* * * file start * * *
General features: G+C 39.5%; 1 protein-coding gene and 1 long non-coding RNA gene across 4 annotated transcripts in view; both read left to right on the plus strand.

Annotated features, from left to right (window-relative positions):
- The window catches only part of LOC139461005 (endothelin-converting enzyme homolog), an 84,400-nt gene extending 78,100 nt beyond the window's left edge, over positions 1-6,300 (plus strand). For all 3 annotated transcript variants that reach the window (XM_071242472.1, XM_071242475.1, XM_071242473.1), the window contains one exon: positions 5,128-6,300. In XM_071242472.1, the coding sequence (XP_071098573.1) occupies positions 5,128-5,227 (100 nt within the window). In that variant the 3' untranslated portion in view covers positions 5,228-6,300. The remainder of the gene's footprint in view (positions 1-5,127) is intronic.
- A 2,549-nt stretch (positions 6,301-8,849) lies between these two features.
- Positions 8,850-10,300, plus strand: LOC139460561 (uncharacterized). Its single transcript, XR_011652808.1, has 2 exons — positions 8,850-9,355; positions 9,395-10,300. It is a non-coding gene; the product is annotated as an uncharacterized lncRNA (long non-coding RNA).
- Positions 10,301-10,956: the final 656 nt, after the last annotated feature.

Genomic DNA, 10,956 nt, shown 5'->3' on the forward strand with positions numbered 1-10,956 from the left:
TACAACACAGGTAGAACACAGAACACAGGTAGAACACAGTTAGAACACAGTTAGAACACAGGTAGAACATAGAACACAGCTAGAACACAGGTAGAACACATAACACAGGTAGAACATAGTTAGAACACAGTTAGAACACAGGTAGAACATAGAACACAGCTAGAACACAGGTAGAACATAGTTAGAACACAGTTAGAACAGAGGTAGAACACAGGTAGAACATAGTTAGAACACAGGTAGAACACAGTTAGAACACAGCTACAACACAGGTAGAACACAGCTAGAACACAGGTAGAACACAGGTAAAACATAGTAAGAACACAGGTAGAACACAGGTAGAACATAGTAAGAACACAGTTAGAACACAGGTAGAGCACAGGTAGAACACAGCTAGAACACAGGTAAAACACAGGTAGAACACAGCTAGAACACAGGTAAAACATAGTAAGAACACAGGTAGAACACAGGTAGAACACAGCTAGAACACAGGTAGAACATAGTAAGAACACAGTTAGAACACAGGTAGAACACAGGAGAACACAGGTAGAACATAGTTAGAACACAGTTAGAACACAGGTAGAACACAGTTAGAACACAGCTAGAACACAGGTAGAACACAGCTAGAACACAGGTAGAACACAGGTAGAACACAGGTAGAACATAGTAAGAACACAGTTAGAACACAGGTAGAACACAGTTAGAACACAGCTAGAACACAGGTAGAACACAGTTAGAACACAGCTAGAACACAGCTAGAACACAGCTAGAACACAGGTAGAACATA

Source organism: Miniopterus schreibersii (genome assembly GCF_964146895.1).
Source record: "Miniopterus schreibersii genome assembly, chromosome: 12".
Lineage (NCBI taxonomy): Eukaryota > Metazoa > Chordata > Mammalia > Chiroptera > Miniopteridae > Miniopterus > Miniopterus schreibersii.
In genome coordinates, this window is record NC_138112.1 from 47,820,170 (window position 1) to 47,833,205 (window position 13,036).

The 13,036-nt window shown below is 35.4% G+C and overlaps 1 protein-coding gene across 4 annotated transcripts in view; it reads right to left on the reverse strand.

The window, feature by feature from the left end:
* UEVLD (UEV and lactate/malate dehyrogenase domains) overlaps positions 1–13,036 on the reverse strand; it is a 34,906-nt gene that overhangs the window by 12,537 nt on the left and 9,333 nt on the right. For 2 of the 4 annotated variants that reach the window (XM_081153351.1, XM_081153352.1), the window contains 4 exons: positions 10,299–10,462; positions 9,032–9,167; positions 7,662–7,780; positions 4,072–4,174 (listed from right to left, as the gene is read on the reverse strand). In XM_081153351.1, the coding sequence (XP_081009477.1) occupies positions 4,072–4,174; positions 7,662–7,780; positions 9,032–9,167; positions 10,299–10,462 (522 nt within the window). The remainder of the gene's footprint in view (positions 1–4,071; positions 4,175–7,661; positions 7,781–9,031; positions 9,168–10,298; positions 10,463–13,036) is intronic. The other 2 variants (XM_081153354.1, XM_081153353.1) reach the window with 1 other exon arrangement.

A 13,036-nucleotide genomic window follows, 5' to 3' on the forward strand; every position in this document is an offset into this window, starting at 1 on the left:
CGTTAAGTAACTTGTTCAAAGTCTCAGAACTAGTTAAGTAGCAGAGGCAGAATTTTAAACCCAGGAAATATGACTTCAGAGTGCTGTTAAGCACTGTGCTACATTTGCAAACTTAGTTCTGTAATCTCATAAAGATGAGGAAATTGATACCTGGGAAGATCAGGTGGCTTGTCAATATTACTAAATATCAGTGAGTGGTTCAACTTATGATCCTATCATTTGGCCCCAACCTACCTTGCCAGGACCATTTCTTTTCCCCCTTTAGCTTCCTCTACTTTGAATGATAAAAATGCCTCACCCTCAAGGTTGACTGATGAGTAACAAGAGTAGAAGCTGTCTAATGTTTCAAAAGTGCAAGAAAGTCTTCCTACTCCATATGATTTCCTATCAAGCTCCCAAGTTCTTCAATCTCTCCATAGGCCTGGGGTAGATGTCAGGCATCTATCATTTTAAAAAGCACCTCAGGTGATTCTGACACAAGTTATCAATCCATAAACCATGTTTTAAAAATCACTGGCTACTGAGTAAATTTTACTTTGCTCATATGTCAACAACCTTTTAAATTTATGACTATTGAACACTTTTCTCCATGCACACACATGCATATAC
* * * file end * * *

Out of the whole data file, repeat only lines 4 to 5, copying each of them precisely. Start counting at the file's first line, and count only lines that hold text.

- A 2,549-nt stretch (positions 6,301-8,849) lies between these two features.
- Positions 8,850-10,300, plus strand: LOC139460561 (uncharacterized). Its single transcript, XR_011652808.1, has 2 exons — positions 8,850-9,355; positions 9,395-10,300. It is a non-coding gene; the product is annotated as an uncharacterized lncRNA (long non-coding RNA).